The hike starts on the Devil's Head Trail #611, a steady uphill trail that gains around 850 feet as it climbs from the trailhead to the base of the stairs at Devil's Head. The shaded trail passes through conifer forests interspersed with rock formations and outcroppings. In the spring, you may spot wildflowers like columbines, and there are a few groves of aspen that give a pop of golden color in the fall. Once you reach the base of Devil's Head, you can't miss the red stairway snaking up the side of the large rock outcropping. The stairs are steep, and while there are railings the entire way, those who fear heights may choose to enjoy the view from the ground. Also, don't attempt the climb if there is a chance of a thunderstorm—a fairly common summer afternoon occurrence. Once you reach the fire tower, which is situated at 9,748 feet, the 360-degree views are fantastic. With staple 14ers like Pikes Peak and Mount Evans towering above the Front Range and the Rocky Mountains to the west, the views on a clear day are astonishing.
With more than 300 miles of trails and some of the best-known scenery in the state, Rocky Mountain National Park is a well-loved hiking destination for locals and visitors alike. If you are searching for a first-time hike or are visiting the park for a single day, look no further than the hike to Emerald Lake. This spectacular out-and-back starts from Bear Lake before climbing to Dream Lake and Emerald Lake, two of the jewels of Rocky Mountain National Park. You will need a park pass and, as this is a popular trailhead, be sure to arrive early—especially in the summer months. If you are looking for a shorter or easier outing, the Bear Lake Trail, which leaves from the same trailhead and loops around Bear Lake, is a family-friendly option.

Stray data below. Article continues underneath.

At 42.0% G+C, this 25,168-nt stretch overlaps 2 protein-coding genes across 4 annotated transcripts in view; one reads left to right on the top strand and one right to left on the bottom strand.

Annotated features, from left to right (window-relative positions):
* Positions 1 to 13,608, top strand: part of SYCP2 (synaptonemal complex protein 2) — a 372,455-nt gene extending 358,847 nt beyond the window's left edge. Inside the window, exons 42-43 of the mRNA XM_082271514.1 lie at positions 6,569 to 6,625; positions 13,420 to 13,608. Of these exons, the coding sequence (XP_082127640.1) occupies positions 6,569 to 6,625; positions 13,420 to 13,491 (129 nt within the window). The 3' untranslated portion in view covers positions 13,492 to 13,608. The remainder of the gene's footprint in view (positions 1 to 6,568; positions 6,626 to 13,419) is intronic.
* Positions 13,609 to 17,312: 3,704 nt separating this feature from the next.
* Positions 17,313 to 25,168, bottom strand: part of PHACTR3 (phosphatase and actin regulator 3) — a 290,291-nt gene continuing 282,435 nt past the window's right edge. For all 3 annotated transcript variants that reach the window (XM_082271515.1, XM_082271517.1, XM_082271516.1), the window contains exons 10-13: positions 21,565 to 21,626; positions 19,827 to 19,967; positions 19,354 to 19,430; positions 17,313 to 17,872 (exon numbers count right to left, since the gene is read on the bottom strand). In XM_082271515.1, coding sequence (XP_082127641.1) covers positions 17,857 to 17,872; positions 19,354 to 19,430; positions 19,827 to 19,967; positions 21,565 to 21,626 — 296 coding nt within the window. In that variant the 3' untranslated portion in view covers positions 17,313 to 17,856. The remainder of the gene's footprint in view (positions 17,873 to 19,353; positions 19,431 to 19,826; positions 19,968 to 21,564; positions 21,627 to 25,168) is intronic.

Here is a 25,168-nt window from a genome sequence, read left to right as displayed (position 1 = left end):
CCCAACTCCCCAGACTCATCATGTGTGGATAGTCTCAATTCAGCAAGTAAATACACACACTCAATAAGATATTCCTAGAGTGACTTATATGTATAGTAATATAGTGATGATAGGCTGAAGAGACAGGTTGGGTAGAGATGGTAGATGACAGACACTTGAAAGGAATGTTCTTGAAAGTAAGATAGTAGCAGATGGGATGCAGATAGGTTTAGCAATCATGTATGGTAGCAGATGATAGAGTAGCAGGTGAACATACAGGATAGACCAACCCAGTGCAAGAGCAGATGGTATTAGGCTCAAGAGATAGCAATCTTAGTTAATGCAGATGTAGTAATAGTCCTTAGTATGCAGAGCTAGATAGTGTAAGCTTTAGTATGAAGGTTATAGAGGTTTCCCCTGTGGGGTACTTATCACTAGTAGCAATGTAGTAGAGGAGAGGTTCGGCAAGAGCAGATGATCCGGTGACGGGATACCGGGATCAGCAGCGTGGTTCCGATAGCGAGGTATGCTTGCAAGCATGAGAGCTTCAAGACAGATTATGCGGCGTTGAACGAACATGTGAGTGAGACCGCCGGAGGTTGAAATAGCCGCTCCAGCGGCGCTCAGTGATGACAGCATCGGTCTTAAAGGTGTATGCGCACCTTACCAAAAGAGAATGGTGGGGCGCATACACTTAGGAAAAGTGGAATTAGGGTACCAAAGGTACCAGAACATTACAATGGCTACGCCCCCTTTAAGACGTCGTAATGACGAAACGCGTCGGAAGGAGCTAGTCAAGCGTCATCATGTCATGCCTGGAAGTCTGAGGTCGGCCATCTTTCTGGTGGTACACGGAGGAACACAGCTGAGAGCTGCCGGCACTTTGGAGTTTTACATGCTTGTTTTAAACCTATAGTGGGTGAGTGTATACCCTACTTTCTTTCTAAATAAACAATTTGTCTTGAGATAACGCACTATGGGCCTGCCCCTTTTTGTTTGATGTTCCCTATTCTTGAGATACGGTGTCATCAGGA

From the Bear Lake Trailhead, start on the Dream Lake Trail. This wide and well-traveled trail leads south from Bear Lake through pine and aspen forests before skirting around the northeastern shore of Nymph Lake. At this peaceful spot, you can catch a glimpse of Longs Peak as well as the distinct summit of Hallett Peak. The Dream Lake Trail continues to climb from Nymph Lake up into Tyndall Gorge, crossing Tyndall Creek before coming to the eastern edge of Dream Lake. The west end of this narrow lake is framed by Hallett Peak and Flattop Mountain. On a calm, clear day the mountains' reflections in the lake makes for a picture-perfect setting. Continue on the Emerald Lake Trail, which follows the north shore of Dream Lake and continues to climb for another half mile. The trail heads deeper into Tyndall Gorge until reaching Emerald Lake, which is tucked under the rocky summits of Hallett and Flattop. The lake is located at just over 10,000 feet and there may be snow on the peaks late into the summer. Pack a lunch or snack to enjoy at Emerald Lake before your return journey.
Tucked between Interstate 70 and Colorado State Highway 470, Matthews/Winters Park is a surprising location for some beautiful Front Range trails. Situated north of Red Rocks Park, Matthews/Winters Park offers a unique vantage point looking south toward Red Rocks. Another unique feature is Dinosaur Ridge, a National Natural Landmark with preserved dinosaur tracks, to the east. This ridge is a segment of the Dakota Hogback, a distinct, fin-like ridge that marks the edge of the mountains and the plains. The park is easily accessed off of County Road 93 and has several large parking areas with ample room. While you won't fully escape the traffic noise of the nearby highways, the park is still a pleasant and convenient getaway due to its proximity to Golden and the western suburbs of Denver.